Pensions, insurers, endowments, and foundations are asking asset managers to incorporate elements of sustainability and inclusion into their investing. Responding to investor interest is complex. There are over 600 environmental, social, and governance (ESG) frameworks and standards, and materiality—focusing on sustainability issues that drive stakeholder decision-making—varies across industries, the capital structure, and economic cycles. Sustainability Accounting Standards Board (SASB) is perhaps the most widely accepted of the sustainability standards. SASB’s Materiality Map SASB is championed by an Investor Advisory Group with an aggregate $40 trillion in assets, including BlackRock BLK , which in January asked the 15,000 companies in its portfolio to publish disclosure in line with industry-specific SASB standards by the end of the year. SASB’s Materiality Map outlines how material ESG factors vary across 77 industries. Institutional investors and issuers would benefit from analogous materiality maps by asset class, strategy, and phase in the economic cycle.
What Matters For Bonds and Publicly Traded Equities
Governance. Since bonds are often secured, corporate governance (G) scores are less relevant to bond yields. New research by Halling, Yu, and Zechner demonstrates that better overall ES performance leads to lower bond yields – even after controlling for other factors that drive bond yields, such as bond ratings, leverage, and profitability. Regarding equities, many studies have concluded that strong firm governance leads to superior operating performance and/or greater stock returns, but more recent research demonstrates that positive correlation between governance and equity returns was stronger in the 1990s and inconclusive in 2000s. This is due in part to broad-based improvements in corporate governance in the wake of the Enron and Worldcom crisis and improved investment stewardship post-Global Financial Crisis.
Environmental and Social. Materiality also varies across bond ratings: the relationship between strong environmental (E) and social (S) scores and lower new issue spreads is only significant for bonds rated BBB or below and for those that do not have a rating. Since the effects of E and S ratings on spreads are predominantly driven by lower-quality issuers, E and S performance may be considered to reduce credit risk.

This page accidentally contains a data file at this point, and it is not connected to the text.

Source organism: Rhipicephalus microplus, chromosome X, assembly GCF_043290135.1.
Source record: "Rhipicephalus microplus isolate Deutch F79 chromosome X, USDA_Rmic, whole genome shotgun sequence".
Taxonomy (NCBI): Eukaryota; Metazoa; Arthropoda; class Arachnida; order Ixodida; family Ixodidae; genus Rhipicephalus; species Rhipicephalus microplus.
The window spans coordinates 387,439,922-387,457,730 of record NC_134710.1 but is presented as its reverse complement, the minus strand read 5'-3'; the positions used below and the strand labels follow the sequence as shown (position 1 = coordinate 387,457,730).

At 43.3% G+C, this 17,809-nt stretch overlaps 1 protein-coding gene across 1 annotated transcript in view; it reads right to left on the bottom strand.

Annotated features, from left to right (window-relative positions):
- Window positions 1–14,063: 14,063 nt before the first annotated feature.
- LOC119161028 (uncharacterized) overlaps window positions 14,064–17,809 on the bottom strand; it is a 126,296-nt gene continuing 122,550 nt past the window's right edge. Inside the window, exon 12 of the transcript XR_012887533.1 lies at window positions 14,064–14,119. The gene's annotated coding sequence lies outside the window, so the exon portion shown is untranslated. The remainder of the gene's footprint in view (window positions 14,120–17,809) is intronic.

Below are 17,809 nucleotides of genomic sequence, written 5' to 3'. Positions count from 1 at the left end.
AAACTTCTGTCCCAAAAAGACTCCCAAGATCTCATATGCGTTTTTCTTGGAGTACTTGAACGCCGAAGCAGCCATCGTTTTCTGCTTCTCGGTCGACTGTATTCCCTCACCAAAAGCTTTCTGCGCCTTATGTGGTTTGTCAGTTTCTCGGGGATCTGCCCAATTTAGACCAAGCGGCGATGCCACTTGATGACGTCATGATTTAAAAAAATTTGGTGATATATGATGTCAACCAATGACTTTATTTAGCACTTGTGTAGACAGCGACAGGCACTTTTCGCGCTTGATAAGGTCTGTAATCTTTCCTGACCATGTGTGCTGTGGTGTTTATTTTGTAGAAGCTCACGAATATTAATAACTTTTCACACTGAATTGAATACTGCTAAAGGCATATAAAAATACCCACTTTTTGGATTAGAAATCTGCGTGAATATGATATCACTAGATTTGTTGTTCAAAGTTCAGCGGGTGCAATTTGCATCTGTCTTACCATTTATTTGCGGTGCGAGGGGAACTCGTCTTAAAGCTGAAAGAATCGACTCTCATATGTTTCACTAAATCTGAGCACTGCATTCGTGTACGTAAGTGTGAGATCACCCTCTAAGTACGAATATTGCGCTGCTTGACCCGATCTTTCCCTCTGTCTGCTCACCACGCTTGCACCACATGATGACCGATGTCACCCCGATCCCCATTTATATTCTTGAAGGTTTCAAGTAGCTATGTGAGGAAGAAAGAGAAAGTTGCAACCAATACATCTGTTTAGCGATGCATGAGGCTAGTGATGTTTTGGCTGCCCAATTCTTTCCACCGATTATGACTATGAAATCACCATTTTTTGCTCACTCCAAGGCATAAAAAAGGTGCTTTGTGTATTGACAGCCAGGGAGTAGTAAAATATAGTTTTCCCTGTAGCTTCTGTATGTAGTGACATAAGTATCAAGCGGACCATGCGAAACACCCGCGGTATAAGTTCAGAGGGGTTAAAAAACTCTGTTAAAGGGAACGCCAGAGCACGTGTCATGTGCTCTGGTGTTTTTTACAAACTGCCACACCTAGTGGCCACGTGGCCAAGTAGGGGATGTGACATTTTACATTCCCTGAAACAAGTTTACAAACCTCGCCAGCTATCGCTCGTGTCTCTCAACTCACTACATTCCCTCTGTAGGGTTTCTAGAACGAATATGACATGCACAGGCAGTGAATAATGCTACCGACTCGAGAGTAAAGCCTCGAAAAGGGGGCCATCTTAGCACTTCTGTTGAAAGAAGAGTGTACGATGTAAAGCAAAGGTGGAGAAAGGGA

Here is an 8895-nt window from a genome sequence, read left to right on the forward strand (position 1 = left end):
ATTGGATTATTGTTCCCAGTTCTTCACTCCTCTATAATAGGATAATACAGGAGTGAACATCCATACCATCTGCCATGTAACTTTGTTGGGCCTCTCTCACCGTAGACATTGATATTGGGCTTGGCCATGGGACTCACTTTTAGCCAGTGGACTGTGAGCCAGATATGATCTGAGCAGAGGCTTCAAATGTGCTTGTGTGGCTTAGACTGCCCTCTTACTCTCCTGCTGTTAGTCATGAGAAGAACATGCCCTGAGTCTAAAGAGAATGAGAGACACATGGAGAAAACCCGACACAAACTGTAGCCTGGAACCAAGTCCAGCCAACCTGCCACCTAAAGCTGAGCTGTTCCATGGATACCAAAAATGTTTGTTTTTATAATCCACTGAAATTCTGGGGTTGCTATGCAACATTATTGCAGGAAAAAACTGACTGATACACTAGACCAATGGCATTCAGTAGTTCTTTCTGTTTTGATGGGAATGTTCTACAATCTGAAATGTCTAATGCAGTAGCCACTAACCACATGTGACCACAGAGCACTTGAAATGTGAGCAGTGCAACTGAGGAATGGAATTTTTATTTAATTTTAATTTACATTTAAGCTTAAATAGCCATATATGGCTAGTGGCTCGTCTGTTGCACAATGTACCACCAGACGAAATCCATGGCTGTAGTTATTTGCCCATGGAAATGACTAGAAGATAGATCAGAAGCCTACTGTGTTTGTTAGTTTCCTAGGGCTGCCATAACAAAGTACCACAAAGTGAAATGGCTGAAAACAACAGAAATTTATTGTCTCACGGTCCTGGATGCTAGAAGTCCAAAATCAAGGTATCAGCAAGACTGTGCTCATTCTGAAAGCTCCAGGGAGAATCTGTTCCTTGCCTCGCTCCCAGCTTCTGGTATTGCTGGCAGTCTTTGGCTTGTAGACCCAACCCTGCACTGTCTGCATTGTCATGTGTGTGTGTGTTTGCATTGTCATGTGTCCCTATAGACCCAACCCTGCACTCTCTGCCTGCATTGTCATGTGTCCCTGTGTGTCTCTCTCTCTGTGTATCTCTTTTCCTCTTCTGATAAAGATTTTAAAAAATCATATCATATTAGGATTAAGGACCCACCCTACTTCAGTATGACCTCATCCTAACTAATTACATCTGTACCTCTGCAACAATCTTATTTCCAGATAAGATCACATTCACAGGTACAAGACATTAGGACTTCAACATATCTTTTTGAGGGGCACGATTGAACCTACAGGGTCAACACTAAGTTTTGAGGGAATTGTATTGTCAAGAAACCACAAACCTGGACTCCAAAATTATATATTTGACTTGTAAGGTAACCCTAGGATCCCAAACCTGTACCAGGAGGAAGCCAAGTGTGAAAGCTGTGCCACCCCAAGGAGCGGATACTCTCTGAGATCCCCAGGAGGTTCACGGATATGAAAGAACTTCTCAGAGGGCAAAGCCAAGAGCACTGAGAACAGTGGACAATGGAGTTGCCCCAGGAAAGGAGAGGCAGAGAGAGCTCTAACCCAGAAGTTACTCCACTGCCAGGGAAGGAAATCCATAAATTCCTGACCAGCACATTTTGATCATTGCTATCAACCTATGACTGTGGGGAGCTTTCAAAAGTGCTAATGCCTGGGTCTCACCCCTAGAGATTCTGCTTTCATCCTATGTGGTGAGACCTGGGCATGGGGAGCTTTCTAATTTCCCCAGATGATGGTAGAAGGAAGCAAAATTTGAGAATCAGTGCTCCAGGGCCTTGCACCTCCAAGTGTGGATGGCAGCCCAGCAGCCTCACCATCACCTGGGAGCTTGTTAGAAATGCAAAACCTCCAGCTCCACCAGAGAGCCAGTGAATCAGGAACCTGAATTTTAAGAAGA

Actively Do Good vs. Do No Harm. Halling, Yu, and Zechner demonstrate that higher product-related E and S scores reduce the cost of debt. Higher scores for the environment, community, and human rights – which get much more attention by the media – are actually linked to a higher cost of debt, although the results are statistically insignificant. Thus, it seems that the “actively do good” aspects of ES matter more than the “do no harm” in terms of bond yields.
The opposite is true for equities. Analysis of global equities, as approximated by MSCI All Country World Index (ACWI) ACWI —which represents 85% of the global investable opportunity set—from 1999 to 2017 indicates that lack of ESG controversies is a stronger predictor of 5-year return on invested capital than ESG scores.
What Matters During Booms and Busts
Recent TruValue Labs research concludes that materiality changes over time—a concept called dynamic materiality. This is true for bond yields across economic cycles.
To illustrate, during expansions, when there are tighter labor markets, strong employee relations reduce new issue bond yields, perhaps because strong employee relations help with recruiting and retaining top talent. There is also no relationship between corporate social responsibility (CSR) activities as a proxy for social capital and bond spreads.
By contrast, during recessions, employee relations scores are insignificant, and high-CSR firms are able to raise more debt at lower spreads, better credit ratings, and longer maturities. These effects are stronger for firms with higher expected costs of debt.
In addition to these cyclical trends, there are also acute shifts in materiality, caused by exogenous shocks like COVID-19, which increased the materiality of the following COVID-19 related social issues between January and June 2020: access and affordability, customer privacy, data security, employee health and safety, labor practices, product quality and safety.